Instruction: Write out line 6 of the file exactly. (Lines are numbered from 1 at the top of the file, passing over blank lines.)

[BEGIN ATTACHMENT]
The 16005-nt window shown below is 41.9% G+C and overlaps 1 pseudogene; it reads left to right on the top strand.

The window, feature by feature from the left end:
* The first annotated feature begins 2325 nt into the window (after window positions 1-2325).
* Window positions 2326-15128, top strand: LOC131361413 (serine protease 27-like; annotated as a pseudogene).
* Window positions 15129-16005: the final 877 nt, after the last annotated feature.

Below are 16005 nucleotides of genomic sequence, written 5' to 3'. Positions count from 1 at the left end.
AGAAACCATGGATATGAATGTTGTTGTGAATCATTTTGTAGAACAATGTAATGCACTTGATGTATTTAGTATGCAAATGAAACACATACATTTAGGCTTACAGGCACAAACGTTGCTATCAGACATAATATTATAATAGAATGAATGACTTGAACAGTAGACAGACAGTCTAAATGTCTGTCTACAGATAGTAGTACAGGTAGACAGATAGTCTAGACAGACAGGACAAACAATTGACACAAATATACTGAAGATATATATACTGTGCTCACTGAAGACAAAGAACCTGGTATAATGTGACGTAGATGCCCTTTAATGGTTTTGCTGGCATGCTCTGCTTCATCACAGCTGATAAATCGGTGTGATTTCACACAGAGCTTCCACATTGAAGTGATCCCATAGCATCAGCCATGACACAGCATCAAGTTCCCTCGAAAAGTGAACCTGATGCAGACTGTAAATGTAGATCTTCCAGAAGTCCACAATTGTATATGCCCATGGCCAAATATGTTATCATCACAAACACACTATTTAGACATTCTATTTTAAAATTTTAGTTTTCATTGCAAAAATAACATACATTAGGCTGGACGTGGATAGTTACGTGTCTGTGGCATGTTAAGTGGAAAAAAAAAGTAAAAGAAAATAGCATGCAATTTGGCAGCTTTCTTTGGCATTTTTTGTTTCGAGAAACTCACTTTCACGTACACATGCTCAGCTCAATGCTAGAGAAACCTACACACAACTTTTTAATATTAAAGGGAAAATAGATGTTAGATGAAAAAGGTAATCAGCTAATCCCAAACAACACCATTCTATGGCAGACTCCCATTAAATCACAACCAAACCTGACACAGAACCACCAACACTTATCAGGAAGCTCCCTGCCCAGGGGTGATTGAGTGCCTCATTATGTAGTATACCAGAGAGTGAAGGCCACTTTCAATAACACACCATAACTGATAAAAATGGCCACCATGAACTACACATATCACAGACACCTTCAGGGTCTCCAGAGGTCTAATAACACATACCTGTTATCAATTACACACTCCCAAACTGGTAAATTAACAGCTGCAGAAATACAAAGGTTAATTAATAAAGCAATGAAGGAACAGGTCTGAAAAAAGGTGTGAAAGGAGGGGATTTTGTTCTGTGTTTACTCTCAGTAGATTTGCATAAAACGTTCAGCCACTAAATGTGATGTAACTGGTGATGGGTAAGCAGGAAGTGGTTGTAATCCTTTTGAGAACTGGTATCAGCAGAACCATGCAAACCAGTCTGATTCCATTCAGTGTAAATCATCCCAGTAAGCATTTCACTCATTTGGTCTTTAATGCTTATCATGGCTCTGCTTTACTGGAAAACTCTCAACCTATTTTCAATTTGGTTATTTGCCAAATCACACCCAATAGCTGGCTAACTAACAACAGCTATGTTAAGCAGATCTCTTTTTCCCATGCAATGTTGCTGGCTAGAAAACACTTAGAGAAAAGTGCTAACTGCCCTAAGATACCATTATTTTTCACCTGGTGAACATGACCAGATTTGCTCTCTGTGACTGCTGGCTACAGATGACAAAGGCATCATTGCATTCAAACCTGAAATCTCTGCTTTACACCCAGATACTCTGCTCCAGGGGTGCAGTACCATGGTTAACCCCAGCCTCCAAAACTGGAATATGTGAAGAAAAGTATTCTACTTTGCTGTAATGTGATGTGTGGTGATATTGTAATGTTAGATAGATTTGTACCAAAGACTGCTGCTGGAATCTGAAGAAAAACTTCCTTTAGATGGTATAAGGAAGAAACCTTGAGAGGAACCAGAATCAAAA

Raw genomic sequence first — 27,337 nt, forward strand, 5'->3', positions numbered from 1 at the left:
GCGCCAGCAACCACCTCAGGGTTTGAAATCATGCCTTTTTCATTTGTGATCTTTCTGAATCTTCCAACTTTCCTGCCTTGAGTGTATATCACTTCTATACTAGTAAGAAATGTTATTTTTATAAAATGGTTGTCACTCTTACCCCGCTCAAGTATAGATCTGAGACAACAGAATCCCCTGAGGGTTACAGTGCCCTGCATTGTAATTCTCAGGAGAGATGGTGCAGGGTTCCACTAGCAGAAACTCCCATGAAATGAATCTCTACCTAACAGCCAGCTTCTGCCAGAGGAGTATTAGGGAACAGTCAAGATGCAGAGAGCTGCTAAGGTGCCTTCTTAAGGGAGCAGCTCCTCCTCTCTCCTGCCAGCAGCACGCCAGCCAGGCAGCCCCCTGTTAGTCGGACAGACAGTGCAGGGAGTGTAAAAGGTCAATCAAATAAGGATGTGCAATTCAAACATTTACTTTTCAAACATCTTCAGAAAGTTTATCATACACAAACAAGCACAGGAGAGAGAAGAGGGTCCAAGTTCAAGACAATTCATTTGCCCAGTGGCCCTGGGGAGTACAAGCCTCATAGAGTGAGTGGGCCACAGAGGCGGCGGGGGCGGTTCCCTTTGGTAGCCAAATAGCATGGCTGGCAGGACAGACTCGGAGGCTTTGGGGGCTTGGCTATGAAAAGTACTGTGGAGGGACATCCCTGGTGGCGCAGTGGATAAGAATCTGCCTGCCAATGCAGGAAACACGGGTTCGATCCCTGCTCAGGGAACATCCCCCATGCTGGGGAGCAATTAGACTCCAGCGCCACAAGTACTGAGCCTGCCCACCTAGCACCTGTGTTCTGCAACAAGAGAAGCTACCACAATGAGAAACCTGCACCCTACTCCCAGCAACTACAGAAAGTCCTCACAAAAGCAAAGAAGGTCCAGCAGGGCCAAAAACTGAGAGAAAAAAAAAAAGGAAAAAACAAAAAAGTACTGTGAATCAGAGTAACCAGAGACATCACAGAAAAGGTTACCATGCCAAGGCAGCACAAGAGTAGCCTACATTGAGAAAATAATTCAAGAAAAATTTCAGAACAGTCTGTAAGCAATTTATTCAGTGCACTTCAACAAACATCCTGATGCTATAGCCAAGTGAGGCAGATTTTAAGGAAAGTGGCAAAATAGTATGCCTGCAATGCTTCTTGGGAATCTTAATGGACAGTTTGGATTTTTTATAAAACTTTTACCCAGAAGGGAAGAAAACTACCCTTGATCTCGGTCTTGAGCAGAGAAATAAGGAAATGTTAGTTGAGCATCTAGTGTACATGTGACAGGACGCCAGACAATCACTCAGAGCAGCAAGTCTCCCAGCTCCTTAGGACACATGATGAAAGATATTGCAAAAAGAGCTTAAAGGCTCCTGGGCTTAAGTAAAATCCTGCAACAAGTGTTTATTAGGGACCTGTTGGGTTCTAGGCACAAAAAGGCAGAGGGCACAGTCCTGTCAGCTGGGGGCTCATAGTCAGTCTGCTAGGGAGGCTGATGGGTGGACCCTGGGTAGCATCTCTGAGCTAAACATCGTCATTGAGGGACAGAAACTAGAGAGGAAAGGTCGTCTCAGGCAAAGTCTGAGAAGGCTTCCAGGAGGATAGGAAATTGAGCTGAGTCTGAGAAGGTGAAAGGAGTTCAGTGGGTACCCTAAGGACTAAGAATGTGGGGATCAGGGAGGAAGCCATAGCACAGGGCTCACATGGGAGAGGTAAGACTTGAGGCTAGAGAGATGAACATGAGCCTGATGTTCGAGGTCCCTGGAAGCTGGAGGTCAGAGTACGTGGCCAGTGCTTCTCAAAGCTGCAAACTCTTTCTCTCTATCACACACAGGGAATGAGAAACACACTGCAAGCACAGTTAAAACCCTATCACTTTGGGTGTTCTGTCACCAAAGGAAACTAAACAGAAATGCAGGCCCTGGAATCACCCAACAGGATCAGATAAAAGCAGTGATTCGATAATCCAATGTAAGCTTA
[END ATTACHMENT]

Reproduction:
Below are 16005 nucleotides of genomic sequence, written 5' to 3'. Positions count from 1 at the left end.